Fractures of the shoulder joint involve breaking one of the three bones of the shoulder: the clavicle, humerus, or scapula. Clavicle and proximal humerus fractures are often caused by a direct blow from an accident, fall, or collision. The scapula is harder to fracture than these two bones, so fractures of it are usually caused by high energy trauma.
The symptoms of a shoulder fracture include pain while moving the arm, swelling, bruising, limited range of motion, and “grinding” feeling when moving. Additionally, a bump on the shoulder is characteristic of a fractured clavicle.
The nonsurgical treatment for shoulder fractures initially includes rest and immobilization. A sling or figure 8 strap is used for the first 3-8 weeks after surgery. After the immobilization period, physical therapy and home exercises can help improve strength and motion. Most shoulder fractures can be treated without surgery.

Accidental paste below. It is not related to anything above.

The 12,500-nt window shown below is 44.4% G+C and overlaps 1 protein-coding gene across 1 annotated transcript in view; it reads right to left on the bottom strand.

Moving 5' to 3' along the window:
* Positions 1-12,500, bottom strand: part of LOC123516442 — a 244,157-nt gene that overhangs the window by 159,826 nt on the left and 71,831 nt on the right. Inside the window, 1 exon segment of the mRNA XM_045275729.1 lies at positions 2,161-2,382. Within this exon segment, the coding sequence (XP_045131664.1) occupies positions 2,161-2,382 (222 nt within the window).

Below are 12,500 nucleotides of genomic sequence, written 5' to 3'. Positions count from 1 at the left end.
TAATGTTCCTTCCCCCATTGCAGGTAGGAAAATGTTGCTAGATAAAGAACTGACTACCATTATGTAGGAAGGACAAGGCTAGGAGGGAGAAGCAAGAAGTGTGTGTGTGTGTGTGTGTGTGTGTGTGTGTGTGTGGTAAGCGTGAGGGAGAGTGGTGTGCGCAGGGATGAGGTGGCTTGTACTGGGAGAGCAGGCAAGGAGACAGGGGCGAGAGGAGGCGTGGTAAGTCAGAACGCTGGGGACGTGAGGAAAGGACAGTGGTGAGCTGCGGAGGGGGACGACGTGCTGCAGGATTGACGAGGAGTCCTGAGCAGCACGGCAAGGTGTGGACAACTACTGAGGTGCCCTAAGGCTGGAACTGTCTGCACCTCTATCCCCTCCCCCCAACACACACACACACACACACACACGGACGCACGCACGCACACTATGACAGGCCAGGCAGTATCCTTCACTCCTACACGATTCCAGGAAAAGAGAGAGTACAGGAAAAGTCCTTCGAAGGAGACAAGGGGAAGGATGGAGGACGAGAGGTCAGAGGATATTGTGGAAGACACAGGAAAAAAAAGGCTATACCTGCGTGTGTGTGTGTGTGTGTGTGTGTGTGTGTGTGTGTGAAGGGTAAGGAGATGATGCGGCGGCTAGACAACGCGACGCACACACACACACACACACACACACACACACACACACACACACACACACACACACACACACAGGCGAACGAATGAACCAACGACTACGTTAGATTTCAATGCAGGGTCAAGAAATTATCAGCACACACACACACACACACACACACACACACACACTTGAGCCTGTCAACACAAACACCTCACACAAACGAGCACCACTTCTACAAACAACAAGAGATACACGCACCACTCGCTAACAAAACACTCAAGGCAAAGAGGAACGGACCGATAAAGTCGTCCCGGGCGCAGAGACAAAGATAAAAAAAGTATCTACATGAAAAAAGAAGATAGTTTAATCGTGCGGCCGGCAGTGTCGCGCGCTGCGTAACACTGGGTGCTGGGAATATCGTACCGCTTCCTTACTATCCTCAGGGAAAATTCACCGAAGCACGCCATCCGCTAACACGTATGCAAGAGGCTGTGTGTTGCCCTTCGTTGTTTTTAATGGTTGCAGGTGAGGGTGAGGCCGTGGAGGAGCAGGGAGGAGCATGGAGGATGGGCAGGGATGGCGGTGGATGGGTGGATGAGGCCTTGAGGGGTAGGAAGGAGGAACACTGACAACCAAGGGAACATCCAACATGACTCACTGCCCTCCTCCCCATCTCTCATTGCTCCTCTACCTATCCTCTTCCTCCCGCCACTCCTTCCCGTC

Surgery is needed for more serious injuries, and often involves fixation with plates and screws. For more severe cases partial shoulder replacement surgery, reverse shoulder replacement nonunion fracture surgery, and malunion shoulder fracture surgery are options.
After surgery, you may need assistance with daily functions for 5-10 days, but can return to school or work after this period. When pain in the shoulder resides, you can resume shoulder movement, and exercises will be helpful for recovery. You can return to sports or regular activity once full strength is regained, which typically occurs about six months after injury.
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